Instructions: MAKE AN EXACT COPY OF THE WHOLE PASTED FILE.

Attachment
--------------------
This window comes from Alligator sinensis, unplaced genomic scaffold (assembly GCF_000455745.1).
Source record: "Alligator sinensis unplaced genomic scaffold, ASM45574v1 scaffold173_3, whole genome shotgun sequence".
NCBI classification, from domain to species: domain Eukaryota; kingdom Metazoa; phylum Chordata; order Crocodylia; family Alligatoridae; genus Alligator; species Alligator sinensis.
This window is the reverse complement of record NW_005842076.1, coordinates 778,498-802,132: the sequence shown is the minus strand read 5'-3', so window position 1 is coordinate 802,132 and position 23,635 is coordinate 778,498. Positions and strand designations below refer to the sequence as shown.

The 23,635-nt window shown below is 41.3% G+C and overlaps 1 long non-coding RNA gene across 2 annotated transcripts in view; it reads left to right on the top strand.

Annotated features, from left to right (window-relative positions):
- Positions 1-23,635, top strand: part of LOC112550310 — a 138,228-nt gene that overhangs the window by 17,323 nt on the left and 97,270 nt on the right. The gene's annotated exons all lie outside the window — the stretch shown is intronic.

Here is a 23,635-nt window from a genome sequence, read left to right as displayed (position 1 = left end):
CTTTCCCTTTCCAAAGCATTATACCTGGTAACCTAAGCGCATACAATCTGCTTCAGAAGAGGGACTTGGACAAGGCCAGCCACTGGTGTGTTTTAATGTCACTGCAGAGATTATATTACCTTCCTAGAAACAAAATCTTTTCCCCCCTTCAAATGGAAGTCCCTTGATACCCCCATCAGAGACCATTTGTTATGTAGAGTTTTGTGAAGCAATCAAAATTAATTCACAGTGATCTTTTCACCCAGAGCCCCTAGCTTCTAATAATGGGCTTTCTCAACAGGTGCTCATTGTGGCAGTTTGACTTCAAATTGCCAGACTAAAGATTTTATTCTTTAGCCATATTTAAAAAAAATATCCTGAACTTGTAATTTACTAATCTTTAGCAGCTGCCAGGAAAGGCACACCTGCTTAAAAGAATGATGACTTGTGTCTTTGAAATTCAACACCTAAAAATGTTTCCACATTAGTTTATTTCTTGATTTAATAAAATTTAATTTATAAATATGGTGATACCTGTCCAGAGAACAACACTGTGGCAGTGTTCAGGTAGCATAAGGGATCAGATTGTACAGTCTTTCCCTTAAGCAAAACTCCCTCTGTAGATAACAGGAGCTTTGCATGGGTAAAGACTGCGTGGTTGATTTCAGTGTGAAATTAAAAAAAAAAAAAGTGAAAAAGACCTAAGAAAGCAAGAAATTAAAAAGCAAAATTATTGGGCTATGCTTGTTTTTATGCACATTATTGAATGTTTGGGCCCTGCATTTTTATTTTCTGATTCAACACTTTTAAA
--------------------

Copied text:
This window comes from Alligator sinensis, unplaced genomic scaffold (assembly GCF_000455745.1).
Source record: "Alligator sinensis unplaced genomic scaffold, ASM45574v1 scaffold173_3, whole genome shotgun sequence".
NCBI classification, from domain to species: domain Eukaryota; kingdom Metazoa; phylum Chordata; order Crocodylia; family Alligatoridae; genus Alligator; species Alligator sinensis.
This window is the reverse complement of record NW_005842076.1, coordinates 778,498-802,132: the sequence shown is the minus strand read 5'-3', so window position 1 is coordinate 802,132 and position 23,635 is coordinate 778,498. Positions and strand designations below refer to the sequence as shown.

The 23,635-nt window shown below is 41.3% G+C and overlaps 1 long non-coding RNA gene across 2 annotated transcripts in view; it reads left to right on the top strand.

Annotated features, from left to right (window-relative positions):
- Positions 1-23,635, top strand: part of LOC112550310 — a 138,228-nt gene that overhangs the window by 17,323 nt on the left and 97,270 nt on the right. The gene's annotated exons all lie outside the window — the stretch shown is intronic.

Here is a 23,635-nt window from a genome sequence, read left to right as displayed (position 1 = left end):
CTTTCCCTTTCCAAAGCATTATACCTGGTAACCTAAGCGCATACAATCTGCTTCAGAAGAGGGACTTGGACAAGGCCAGCCACTGGTGTGTTTTAATGTCACTGCAGAGATTATATTACCTTCCTAGAAACAAAATCTTTTCCCCCCTTCAAATGGAAGTCCCTTGATACCCCCATCAGAGACCATTTGTTATGTAGAGTTTTGTGAAGCAATCAAAATTAATTCACAGTGATCTTTTCACCCAGAGCCCCTAGCTTCTAATAATGGGCTTTCTCAACAGGTGCTCATTGTGGCAGTTTGACTTCAAATTGCCAGACTAAAGATTTTATTCTTTAGCCATATTTAAAAAAAATATCCTGAACTTGTAATTTACTAATCTTTAGCAGCTGCCAGGAAAGGCACACCTGCTTAAAAGAATGATGACTTGTGTCTTTGAAATTCAACACCTAAAAATGTTTCCACATTAGTTTATTTCTTGATTTAATAAAATTTAATTTATAAATATGGTGATACCTGTCCAGAGAACAACACTGTGGCAGTGTTCAGGTAGCATAAGGGATCAGATTGTACAGTCTTTCCCTTAAGCAAAACTCCCTCTGTAGATAACAGGAGCTTTGCATGGGTAAAGACTGCGTGGTTGATTTCAGTGTGAAATTAAAAAAAAAAAAAGTGAAAAAGACCTAAGAAAGCAAGAAATTAAAAAGCAAAATTATTGGGCTATGCTTGTTTTTATGCACATTATTGAATGTTTGGGCCCTGCATTTTTATTTTCTGATTCAACACTTTTAAA